The legacy of Walter Winterbottom

STRANGE that Nandor Hidegkuti and Walter Winterbottom should recently have died within a day of each other. Strange because in a sense Hidegkuti was Walter's nemesis, the man who destroyed the England defence on that November afternoon in 1953 when he scored three of the Hungarian goals in a crushing 6-3 victory; the first ever by a foreign team on English soil. Nandor then was the deep lying centre forward of the great Hungarian team, lurking between the lines, just behind the devastating combination of Ferenc Puskas and Sandor Kocsis.

At Wembley that day he had virtual freedom to do what he liked. I talked to Winterbottom not long ago and he told me somewhat naively - he was never much of a tactician, alas - that as the England team manager he had asked his centre half Harry Johnston of Blackpool whether he preferred to close mark Hidegkuti or stay back in defence. Harry replied that he would stay back; which clearly necessitated putting a midfield player close to Hidegkuti. It wasn't done. So Nandor got a cleverly taken goal from outside the box after a mere 90 seconds and went on to score a couple more of the Hungarian half dozen.

England's disorganised exhibition was thrown into dire perspective by the fact that just two weeks earlier, little George Raynor, the Yorkshire manager of Sweden, had taken his team to Budapest and forced a 2-2 draw. Winterbottom would later try to play down the merits of that draw but when I knew Raynor in Rome in the mid fifties as manager of Lazio, he explained to me just what he had done. Which was to mark Hidegkuti tight in the first half with his inside-left, with his centre forward in the second. That severely hampered the Hungarian style.

But Winterbottom seemed to have learned nothing of all this, for when England went to Budapest in May 1954 to play the return, they were annihilated 7-1! True Winterbottom, who remained in office for an amazing 16 years, from 1946 to 1962, for most of that time was obliged to field the teams the selection committee of club directors picked for him; and they certainly picked a pretty strange one for Budapest. But it was surely not beyond the wits of a coach to devise a tactical means of at least minimising the damage.

In almost any other country, Walter would have been out after the England team were so astoundingly humiliated by a scratch USA team in Belo Horizonte in the 1950 World Cup. Yet on that occasion I feel that he was blameless. Beaten 1-0 by a headed goal from Joe Gaetjens, the Haitian centre-forward, England dominated the game with a team which at least on paper looked formidable even if Stanley Matthews wasn't playing.

The truth was that Walter as team manager was a kind of civil servant remaining in office so to speak while governments fell. He was a decent, intelligent, honest man who once told me significantly that he rated his other job as Football Association Director of Coaching the more important. And here too his contribution was somewhat ambiguous.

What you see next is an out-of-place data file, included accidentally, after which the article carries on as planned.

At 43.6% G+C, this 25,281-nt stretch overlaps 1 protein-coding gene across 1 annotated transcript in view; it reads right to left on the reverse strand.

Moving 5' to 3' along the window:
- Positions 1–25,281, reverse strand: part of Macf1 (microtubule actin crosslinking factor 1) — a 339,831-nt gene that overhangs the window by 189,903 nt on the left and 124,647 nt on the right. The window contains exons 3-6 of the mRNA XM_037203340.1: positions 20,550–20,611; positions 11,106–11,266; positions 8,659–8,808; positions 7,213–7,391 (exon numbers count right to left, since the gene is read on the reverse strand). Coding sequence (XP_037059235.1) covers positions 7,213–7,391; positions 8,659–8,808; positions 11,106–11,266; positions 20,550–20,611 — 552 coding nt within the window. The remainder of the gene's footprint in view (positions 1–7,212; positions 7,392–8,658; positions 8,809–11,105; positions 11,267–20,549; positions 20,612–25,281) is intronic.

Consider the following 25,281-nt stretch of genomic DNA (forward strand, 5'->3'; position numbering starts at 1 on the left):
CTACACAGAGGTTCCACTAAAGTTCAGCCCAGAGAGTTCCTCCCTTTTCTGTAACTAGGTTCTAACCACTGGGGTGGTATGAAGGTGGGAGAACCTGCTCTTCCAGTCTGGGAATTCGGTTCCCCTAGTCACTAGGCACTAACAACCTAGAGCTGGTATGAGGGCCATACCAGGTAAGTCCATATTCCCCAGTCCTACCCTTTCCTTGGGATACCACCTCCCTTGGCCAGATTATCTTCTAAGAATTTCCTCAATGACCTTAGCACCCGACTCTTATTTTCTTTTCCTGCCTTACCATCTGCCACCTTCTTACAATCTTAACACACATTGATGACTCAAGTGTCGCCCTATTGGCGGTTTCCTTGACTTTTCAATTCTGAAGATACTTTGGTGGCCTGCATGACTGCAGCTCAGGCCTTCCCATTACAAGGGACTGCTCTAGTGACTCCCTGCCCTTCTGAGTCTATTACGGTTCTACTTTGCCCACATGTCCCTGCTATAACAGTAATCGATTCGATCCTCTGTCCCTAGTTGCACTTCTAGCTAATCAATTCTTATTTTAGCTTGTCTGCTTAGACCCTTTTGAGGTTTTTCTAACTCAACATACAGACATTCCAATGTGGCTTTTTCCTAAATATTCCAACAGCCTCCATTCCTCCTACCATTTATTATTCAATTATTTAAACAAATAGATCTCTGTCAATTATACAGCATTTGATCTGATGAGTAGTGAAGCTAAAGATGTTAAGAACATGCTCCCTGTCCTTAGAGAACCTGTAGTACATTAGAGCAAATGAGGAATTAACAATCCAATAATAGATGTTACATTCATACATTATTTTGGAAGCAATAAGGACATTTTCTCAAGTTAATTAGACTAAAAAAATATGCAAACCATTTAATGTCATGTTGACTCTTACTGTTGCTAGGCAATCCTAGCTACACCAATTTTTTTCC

He was surely right to encourage coaching and coaches such as Ron Greenwood, later manager of West Ham and even England, to study the game and implement new training policies. But there can be no doubt that the whole coaching scheme degenerated into a potentially dangerous orthodox which became much worse when Walter in 1962 retired. Terminology was rife; the charge was that an essentially simple game was being made needlessly complicated. Arthur Rowe, the lively, humorous Londoner who so successfully managed Spurs in the 1950s and was no mean coach himself, ridiculed the use of a phrase such as "peripheral vicion." "You know what that means?" I once heard him say. "It means seeing out of your backside!"

John Arlott, most famous of cricket commentators and a soccer expert besides, once told that he was chatting with Walter and remarked on the capacity of some players to know in a flash just what was going on around them. "Yes," said Walter, "we know about that. We call it Environmental Awareness."

Walter himself was no mean footballer, playing League soccer before the war for Manchester United as a centre half and as a guest for Chelsea in wartime when he worked, a Wing Commander in the RAF, at the Air Ministry in London. He owed his promotion to team manager, etc. to the all powerful FA Secretary, Stanley Rous and would surely never have stayed all those 16 years in office without such patronage. He should surely have succeeded Rous as FA Secretary in 1962 when Stanley became the new President of FIFA, but was thwarted by the malign machinations of Sir Harold Thompson, the late FA vice president, who hated Rous because he could never get the better of him. Thanks to Thompson's scheming the job went to the mediocre Denis Followes, another who resented Rous and his power but who would never make the same impact.

By the time of the 1958 World Cup in Sweden, however, Winterbottom, despite the existence of the selection committee - to be swept away by Alf Ramsey when he took over in 1962 - was pretty well getting his own way. In Gothenburg, selectors would confide to journalists that they wanted to make changes in the England team which was labouring; but when they emerged from their meeting it would always be to announce there was to be no change at all.

Much attention has been given to England's seemingly resplendent record under Winterbottom which reminds one that there are lies, damned lies and statistics. Those two defeats by Hungary, the humiliation by the USA, stand out in all their awful embarrassment.